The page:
3 Animals, such as dairy and beef cattle, chickens, pigs, and sheep are natural reservoirs for E. coli bacteria. However, E. coli also grows well outside the animal body, thriving, for example, in unclean food handling equipment. Direct human or animal fecal contamination is also often a source of this bacteria. ILLNESS E. coli 0157:H7 infection, or hemorrhagic colitis, often causes severe bloody diarrhea, abdominal cramps, and occasional vomiting. Fever is either absent or of low grade. The illness is self-limiting and lasts for an average of eight days. In some persons, particularly the elderly and children under five years of age, the infection can also cause a complication called hemolytic uremic syndrome (HUS), in which the red blood cells are destroyed and the kidneys fail. About 2% to 7% of E. coli infections lead to this complication. In the United States, hemolytic uremic syndrome is the principle cause of acute kidney failure in children, and most cases of HUS are caused by E. coli 0157:H7. RISK MANAGEMENT CONTROLS Preventing food contamination and human infection from E. coli requires control measures at all stages of the food production continuum: from agricultural production, to processing, manufacturing, transporting, storing, and preparation of foods in both commercial establishments and the domestic environment. Although contaminated ground beef has been the most common cause of E. coli poisoning, it certainly is not the only one. Human cross-contamination is probably at least as significant an exposure. Fruits, vegetables, and water are other common sources of contamination. Contamination can also occur at any number of points along the food production continuum. Safe Agricultural Production Certainly, the entire process of raising farm animals for food production is a source of this contaminant. There is insufficient data to recommend specific intervention methods on the farm in order to reduce the incidence of E. coli 0157:H7 in cattle. However, one new and questionable method of fattening cattle (and poultry) may be cause for investigation and concern. This method involves adding a variety of waste substances to livestock and poultry feed. Chicken manure, in particular, is increasingly used as feed for cattle. Cost seems to be the significant factor; chicken manure sells for $15 to $45 per ton, compared to alfalfa which sells for up to $125 per ton. As distasteful as it sounds, chicken and turkey droppings can be fed safely if they are handled properly. This includes correctly stacking the manure for four to eight weeks, 1998 The Hartford Loss Control Department TIPS S Page 2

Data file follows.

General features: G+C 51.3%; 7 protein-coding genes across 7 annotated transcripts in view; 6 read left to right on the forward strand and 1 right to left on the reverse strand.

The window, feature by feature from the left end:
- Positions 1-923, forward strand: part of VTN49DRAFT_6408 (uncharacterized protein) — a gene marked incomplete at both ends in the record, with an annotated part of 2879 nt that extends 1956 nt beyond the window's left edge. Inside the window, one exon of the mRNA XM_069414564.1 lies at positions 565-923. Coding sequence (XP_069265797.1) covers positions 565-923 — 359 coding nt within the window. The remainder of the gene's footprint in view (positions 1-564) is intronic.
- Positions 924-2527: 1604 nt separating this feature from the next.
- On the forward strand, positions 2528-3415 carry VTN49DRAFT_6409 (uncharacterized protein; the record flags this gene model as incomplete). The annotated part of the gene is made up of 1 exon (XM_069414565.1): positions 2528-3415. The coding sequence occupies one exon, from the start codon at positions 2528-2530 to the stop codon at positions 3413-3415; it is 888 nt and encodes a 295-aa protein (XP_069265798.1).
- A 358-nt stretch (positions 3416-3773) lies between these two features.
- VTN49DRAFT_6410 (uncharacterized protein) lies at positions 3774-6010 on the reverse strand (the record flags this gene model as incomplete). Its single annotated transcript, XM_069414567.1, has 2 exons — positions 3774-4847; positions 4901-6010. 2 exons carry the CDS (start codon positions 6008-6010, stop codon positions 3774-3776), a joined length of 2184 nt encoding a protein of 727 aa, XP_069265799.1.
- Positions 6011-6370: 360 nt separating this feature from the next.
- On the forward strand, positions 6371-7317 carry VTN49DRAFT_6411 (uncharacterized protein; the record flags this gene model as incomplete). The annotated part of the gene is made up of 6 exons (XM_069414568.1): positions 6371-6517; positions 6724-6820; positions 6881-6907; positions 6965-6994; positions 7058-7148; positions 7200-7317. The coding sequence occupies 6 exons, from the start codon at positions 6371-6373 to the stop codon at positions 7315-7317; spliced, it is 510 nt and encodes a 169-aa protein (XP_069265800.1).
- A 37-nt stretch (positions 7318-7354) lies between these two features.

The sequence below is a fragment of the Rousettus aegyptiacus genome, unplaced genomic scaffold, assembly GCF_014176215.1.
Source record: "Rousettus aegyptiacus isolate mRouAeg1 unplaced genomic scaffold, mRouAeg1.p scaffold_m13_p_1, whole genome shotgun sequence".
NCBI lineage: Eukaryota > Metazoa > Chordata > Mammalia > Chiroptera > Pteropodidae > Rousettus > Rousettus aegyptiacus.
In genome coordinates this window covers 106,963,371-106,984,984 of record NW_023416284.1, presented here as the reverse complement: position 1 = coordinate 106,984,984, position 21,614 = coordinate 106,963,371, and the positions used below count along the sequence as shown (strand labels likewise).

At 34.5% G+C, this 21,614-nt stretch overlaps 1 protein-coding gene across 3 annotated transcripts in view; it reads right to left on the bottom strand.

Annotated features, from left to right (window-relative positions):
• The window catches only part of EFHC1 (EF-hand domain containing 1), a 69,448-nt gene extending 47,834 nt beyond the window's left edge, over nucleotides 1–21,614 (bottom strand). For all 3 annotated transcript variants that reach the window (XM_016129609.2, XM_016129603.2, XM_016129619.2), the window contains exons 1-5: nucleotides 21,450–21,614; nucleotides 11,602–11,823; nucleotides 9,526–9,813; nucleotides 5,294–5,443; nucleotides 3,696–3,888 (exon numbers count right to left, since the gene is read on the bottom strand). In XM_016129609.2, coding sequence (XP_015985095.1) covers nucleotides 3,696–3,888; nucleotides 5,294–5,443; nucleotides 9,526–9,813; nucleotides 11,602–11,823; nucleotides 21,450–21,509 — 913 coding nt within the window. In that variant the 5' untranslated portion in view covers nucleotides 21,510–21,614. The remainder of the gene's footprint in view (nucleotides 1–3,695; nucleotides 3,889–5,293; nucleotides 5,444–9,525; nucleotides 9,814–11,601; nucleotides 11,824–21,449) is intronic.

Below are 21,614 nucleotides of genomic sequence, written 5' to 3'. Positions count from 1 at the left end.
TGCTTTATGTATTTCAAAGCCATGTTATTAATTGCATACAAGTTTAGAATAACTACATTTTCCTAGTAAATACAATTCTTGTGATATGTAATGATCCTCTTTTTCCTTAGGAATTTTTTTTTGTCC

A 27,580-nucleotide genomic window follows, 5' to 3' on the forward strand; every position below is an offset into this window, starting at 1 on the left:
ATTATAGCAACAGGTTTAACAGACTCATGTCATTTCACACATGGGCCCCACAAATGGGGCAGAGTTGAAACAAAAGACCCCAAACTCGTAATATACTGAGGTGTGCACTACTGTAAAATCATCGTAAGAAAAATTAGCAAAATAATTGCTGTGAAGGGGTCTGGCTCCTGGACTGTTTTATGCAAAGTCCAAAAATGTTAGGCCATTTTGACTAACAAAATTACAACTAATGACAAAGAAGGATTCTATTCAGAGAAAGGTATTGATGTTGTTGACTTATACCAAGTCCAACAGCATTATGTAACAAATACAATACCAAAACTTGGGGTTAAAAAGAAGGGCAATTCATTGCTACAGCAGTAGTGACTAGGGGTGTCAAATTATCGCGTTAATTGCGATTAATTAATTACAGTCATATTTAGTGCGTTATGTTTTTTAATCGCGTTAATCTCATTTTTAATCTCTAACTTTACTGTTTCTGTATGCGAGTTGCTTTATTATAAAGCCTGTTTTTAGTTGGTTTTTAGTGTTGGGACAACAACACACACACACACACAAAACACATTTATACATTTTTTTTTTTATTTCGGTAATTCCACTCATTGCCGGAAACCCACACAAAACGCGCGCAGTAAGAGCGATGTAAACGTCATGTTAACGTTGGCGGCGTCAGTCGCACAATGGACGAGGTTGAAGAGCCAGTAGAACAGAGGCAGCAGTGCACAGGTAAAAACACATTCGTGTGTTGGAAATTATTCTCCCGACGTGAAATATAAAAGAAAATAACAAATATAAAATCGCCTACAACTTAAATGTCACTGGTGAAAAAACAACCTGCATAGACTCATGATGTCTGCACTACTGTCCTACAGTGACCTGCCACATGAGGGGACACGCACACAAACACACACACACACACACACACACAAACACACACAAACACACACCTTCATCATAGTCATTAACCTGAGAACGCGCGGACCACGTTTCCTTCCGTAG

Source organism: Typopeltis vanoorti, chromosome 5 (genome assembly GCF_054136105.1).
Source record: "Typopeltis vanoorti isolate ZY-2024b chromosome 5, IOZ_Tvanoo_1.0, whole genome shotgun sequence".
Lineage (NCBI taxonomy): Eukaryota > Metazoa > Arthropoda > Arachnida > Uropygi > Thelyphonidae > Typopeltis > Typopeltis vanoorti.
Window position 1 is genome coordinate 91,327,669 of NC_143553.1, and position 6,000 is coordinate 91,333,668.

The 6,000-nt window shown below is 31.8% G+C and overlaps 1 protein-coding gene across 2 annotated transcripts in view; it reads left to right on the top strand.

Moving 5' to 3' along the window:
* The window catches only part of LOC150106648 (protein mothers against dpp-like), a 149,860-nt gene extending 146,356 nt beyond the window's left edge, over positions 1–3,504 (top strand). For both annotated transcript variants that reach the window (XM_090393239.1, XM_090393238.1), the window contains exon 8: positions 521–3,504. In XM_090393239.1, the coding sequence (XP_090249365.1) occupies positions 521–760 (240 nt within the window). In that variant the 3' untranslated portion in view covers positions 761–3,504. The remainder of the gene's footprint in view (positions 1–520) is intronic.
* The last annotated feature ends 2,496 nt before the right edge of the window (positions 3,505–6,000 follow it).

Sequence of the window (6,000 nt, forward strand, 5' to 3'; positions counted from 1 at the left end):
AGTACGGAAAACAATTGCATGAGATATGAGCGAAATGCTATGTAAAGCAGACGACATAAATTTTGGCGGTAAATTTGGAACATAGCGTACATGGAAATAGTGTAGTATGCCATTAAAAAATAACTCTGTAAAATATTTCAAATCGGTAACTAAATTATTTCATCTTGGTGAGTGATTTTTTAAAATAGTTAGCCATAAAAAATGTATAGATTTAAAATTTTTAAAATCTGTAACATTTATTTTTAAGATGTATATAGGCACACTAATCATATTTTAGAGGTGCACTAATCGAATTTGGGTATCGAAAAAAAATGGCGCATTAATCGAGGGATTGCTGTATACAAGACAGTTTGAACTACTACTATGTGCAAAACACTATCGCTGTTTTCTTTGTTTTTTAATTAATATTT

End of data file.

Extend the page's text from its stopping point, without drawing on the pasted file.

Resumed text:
4 during which naturally-generated heat raises the temperature to 160 F -170 F, which is hot enough to destroy bacteria and toxins. The problem is that some farmers may not check the temperatures to ensure that adequate heat has been generated. From a risk management standpoint, a farm that uses waste products in animal feeds should follow proper procedures and keep adequate records to ensure that bacteria and toxins are eliminated. Additional exposures to E. coli occur in cultivation and processing of fresh fruits and vegetables. Farmers must take care to avoid contaminating produce when manure, such as from cattle, is used as fertilizer. Contamination can occur when: Fertilizer which contains the E. coli bacteria comes in direct contact with the fruits or vegetables. Machinery or vehicles which are used to distribute the manure are also used to contain the harvest, but are not properly cleaned and sanitized before contact with harvested crops. Fruits and vegetables are not properly cleaned after harvest. Water which is used to irrigate or clean the product is contaminated with E. coli. (Recycled water is a particular concern, especially if it is used to irrigate fertilized fields, groves, etc.). Workers who pick, sort, package or otherwise handle the product can also be sources of contamination if they do not follow proper hygiene procedures. Risk management programs should provide controls to reduce these exposures. Safe Processing and Manufacturing Food processing can include everything from picking or harvesting to slaughtering, sorting, packaging, and cooling or freezing. As indicated above, picking and harvesting of fresh fruits and vegetables can cause E. coli contamination, if proper sanitation procedures are not observed, especially with regard to cross-contamination, water quality, and individual cleanliness. Good hygiene in slaughtering processes can reduce the possibility of contamination of carcasses, meat, and poultry. However, good hygiene alone will not guarantee the absence of E. coli from meat and poultry products; some processes themselves are inherently risky. For example, reworking ground beef can cause problems. Reworking was partly to blame for the very large recall of ground beef in 1997 (mentioned above). Reworking involves storing leftover product until the next day, and then incorporating the leftover into the next production run. In addition to the risks inherent in holding processed meats safely, reworking also makes it very difficult to specifically identify the source batch of any contaminated meat, should it be detected later. Although some processors have discontinued this practice, where it is still being done, the risk manager must be able to plan for recall contingencies The Hartford Loss Control Department TIPS S Page 3